And so out of the fires and protests of Ferguson, MO and Baltimore and Philadelphia and Cleveland, OH, reminiscent of  1993 in our own city we now have to result to a hashtag #blacklivesmatter.  Shouldn’t that be self-evident?  But tragically in our society it is not.  That hashtag is no different than the sign the sanitation workers in Memphis, TN, wore in 1968 as they marched for a  10 cent pay raise, and the right to get out of the rain in the cab of the truck where the white driver sat rather than in the back of the garbage truck with the garbage.The sanitation workers marched that April day in 1968 with signs around their necks.  I am a Man.   It was that very strike that brought Dr. King to Memphis where he was assassinated. Murdered because of racism.

I am speaking tonight about the deep repentance we must do as a country on this issue of race  because our cities have been burning again. Young people are dying here at home. And because this summer I had the honor and privilege to go to Selma, Alabama and carry the Torah on behalf of the Central Conference of American Rabbis, and each of you as part of the NAACP’s Journey for Justice.  The fact that 50 years after the Voting Rights Act was signed, and 50 years since the march from Selma to Montgomery by Dr. King and other leaders including  Rabbi Abraham Joshua Heschel —and Rabbi Maurice Eisendrath who held a Torah during that march who was head of the then Union for American Hebrew Congregations the old, name of Reform Judaism, that we still have to march to restore access for voting for all Americans—means teshuvah must be done. Fifty years ago there were protests for civil rights.  Massive outpourings, the Freedom Summer.  But in the last number of years there has been a steady and constant tearing down of equality for African –Americans and people of color.  Even as we LGBTQ Americans come into fuller equality—we especially who are tasting a bit of liberty and freedom must not turn our heads away from others.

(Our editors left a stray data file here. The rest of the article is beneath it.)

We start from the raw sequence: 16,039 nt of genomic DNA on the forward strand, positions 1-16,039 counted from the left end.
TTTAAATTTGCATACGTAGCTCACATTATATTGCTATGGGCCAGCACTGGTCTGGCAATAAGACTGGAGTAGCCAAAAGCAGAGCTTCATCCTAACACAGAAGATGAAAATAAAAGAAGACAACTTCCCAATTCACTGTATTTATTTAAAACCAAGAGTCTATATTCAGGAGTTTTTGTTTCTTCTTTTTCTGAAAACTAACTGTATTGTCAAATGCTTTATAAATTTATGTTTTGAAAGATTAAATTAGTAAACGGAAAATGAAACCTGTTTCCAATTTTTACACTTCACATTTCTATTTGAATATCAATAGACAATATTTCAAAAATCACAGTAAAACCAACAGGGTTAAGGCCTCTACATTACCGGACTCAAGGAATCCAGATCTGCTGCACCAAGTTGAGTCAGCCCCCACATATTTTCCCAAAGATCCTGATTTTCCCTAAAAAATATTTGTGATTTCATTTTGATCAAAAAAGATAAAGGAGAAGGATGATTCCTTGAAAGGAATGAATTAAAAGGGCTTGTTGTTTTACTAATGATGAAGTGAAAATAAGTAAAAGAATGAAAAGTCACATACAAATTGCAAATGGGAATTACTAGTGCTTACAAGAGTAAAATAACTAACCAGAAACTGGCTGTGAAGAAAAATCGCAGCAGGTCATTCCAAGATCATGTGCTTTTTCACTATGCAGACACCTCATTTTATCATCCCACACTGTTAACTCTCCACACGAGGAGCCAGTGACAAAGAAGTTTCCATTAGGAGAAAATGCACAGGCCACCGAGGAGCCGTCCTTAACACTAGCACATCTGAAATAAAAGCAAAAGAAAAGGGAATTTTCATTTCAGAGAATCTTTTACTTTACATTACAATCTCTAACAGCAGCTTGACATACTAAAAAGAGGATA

This summer I was on the first leg of the march of 1000 miles from Selma to Washington, D.C. that ended Sept. 16 with a rally.  More than 200 Reform Rabbis were part of this journey. Every single day through the rural south, often in over 100 degree temperatures—Reform Rabbis marched along side members of the NAACP for fair criminal justice system, uncorrupted and unfettered access to the ballot box, sustainable jobs with a living wage, and equitable public education.

I marched with a Torah from Chicago Sinai congregation—one of the nations oldest Reform Synagogues-Over the Edmund Pettus Bridge—site of the Bloody Sunday riot.  Like Reform Rabbis of the 1960’s  I knew that what I did that day was help renew a long historic partnership between the Jewish and African American communities.  And I know my participation along with 1 of every 10 Reform Rabbis, helped to make a bit of teshuvah-each step of the way.